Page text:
Wednesday, July 11, 2012

Skinny is no longer in Vogue

           Vogue magazine has announced that they wouldn't use any models under 16 years old,or any that looked like they were suffering from a disease,such as anorexia or bolemia. Obviously, these models were attractive to some people, in some way, or they wouldn't have been used as models.

            What are some of the things we've learned about attractiveness in social psychology studies, and what affect should they have on marketing? According to social psychologist Elliott Aronson, when we see a young football player holding up a can of shaving cream,and recommending it, we know he's getting paid to do this. And yes, it makes him less trustworthy. But less effective?

            Not necessarily. A majority of heads of households said they didn't trust football star Joe Namath---but they bought what he endorsed.What made up for the untrustworthiness? He was attractive and likable.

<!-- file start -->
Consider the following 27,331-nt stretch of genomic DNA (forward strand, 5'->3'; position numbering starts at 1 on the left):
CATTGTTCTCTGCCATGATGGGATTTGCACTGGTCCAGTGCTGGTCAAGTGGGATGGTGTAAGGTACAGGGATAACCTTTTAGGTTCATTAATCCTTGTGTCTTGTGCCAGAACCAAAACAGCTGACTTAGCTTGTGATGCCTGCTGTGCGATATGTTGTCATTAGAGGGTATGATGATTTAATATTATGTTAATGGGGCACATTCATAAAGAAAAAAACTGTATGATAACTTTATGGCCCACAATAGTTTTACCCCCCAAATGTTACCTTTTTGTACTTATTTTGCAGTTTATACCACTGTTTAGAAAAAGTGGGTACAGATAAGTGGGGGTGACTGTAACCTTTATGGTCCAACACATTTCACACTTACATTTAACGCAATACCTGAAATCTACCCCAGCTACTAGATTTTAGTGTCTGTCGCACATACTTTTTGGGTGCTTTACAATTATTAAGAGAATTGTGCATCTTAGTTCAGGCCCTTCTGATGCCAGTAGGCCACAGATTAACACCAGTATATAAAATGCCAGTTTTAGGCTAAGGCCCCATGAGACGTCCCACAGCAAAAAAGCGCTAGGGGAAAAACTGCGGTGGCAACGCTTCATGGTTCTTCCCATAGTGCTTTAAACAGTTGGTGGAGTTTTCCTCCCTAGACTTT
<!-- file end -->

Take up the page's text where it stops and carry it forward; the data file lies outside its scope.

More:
A beautiful weoman could influence an audience on a topic unrelated to her beauty. And she has greater influence when she tells you she's trying to influence you!

            Sound scary? Don't worry. The research shows this only works on trivial issues, not moral or other important ones. Research also shows that our opinions are most influenced by people who are both trustworthy and expert. That's what we in marketing` should go for.What's more, trustworthiness and effectiveness can be increased if the communicator argues a position opposed to her own self interest. Somewhat harder to pull off.

           In any case, we're all being influenced all of the time. Even the influencers are being influenced. That's the power of being attractive.

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